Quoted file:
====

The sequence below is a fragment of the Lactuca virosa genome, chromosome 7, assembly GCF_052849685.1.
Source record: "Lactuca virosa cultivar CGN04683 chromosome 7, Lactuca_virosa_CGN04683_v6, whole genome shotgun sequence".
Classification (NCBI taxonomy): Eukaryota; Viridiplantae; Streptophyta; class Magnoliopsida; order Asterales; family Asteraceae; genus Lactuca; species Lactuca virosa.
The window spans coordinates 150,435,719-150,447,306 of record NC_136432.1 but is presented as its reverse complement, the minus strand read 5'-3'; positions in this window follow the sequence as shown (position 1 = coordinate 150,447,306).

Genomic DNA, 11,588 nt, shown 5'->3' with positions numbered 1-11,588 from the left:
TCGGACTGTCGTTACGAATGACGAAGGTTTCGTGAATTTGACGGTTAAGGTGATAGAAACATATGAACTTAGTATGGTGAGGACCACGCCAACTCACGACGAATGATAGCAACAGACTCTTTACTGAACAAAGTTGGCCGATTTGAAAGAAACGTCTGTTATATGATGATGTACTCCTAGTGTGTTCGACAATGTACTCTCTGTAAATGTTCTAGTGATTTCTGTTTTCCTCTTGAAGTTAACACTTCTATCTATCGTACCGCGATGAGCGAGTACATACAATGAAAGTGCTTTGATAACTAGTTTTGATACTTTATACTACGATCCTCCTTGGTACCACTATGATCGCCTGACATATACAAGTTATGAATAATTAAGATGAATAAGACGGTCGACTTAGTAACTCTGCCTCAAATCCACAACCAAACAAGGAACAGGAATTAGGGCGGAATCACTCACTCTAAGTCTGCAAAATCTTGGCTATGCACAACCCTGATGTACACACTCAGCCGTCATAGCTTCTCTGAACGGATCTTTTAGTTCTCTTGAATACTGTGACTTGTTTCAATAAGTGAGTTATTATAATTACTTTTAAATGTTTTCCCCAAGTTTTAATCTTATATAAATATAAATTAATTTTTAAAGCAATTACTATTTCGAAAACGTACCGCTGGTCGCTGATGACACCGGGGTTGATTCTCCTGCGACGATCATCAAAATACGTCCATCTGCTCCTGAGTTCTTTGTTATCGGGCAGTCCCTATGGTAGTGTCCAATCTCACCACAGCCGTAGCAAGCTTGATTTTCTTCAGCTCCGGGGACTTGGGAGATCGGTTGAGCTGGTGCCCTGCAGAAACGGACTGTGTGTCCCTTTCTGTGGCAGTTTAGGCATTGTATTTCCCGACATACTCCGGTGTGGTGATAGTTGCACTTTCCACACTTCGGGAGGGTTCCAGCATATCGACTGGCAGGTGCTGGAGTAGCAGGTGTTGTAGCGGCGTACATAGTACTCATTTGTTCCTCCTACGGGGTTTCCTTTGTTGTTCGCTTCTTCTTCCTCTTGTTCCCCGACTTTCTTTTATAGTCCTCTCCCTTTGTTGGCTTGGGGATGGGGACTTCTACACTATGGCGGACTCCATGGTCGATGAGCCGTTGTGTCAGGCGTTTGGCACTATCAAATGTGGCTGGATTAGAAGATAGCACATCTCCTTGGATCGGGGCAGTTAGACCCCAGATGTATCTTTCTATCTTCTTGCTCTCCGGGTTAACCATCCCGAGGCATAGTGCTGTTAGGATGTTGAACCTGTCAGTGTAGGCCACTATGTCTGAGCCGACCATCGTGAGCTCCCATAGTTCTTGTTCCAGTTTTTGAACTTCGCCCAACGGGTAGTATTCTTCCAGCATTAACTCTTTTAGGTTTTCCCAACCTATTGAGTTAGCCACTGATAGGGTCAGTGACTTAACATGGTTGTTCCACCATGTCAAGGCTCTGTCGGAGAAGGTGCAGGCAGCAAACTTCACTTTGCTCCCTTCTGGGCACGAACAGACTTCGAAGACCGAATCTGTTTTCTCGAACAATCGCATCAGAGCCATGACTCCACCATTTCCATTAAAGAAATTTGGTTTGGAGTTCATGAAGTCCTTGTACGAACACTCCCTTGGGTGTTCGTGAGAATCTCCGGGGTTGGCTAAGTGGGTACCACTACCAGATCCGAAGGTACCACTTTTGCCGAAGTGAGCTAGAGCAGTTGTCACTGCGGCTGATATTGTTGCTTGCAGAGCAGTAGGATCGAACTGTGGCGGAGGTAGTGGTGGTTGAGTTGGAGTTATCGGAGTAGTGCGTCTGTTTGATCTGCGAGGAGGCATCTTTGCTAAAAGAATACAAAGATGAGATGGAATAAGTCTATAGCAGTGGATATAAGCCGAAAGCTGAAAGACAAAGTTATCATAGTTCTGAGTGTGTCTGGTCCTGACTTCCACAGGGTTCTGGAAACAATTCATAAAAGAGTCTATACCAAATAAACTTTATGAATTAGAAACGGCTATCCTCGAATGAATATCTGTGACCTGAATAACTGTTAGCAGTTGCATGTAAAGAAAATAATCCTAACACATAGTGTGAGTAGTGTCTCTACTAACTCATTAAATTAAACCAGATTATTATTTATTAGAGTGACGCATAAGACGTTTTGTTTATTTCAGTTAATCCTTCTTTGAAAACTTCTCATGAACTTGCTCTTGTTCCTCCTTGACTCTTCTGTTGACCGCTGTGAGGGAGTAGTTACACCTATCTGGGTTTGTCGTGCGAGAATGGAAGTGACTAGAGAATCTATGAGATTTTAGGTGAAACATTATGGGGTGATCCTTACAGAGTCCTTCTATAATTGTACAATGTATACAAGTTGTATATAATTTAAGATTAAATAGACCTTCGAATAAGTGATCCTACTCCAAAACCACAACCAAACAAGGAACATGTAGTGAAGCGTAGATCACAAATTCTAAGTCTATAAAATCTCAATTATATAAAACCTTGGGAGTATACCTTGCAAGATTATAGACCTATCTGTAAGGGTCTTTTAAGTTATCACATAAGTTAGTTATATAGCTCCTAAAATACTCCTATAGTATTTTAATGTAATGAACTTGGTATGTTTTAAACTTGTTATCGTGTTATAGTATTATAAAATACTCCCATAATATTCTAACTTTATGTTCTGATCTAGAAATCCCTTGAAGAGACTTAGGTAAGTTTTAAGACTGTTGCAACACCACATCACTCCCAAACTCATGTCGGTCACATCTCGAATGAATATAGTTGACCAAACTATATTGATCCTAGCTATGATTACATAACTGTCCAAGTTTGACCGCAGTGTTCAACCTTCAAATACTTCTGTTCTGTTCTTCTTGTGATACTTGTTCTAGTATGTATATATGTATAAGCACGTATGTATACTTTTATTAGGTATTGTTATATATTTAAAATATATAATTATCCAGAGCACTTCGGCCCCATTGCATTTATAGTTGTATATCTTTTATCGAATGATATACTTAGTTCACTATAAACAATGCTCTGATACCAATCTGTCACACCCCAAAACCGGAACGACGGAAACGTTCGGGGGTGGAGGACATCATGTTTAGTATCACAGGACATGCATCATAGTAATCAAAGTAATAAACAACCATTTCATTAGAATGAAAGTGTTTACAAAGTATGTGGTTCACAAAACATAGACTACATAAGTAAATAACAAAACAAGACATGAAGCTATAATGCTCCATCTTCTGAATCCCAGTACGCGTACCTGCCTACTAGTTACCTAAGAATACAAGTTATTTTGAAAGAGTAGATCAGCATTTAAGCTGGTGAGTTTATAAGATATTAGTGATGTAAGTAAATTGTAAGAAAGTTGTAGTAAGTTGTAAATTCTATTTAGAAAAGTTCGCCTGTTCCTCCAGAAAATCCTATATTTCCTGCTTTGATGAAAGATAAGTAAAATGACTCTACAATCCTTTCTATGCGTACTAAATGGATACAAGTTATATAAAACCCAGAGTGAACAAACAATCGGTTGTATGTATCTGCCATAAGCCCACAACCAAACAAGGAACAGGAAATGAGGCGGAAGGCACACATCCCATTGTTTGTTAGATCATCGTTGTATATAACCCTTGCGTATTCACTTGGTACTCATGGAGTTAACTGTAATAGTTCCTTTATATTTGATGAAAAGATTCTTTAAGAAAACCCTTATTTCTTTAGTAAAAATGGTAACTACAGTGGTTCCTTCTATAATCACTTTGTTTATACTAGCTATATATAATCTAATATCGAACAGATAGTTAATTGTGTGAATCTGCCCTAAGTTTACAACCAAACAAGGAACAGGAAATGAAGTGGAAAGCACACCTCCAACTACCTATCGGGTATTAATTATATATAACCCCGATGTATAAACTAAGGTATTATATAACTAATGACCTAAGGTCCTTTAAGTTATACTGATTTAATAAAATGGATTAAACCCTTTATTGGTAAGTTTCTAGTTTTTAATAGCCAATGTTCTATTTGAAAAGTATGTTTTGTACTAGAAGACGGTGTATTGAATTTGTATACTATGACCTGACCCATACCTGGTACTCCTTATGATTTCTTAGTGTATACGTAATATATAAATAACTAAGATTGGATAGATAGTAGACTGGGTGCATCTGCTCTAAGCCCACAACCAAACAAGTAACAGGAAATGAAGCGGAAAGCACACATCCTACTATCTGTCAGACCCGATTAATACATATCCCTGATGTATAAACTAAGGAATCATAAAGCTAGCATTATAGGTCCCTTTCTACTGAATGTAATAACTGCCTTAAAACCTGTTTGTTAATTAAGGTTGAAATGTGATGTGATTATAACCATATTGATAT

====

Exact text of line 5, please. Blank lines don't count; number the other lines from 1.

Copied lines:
Genomic DNA, 11,588 nt, shown 5'->3' with positions numbered 1-11,588 from the left: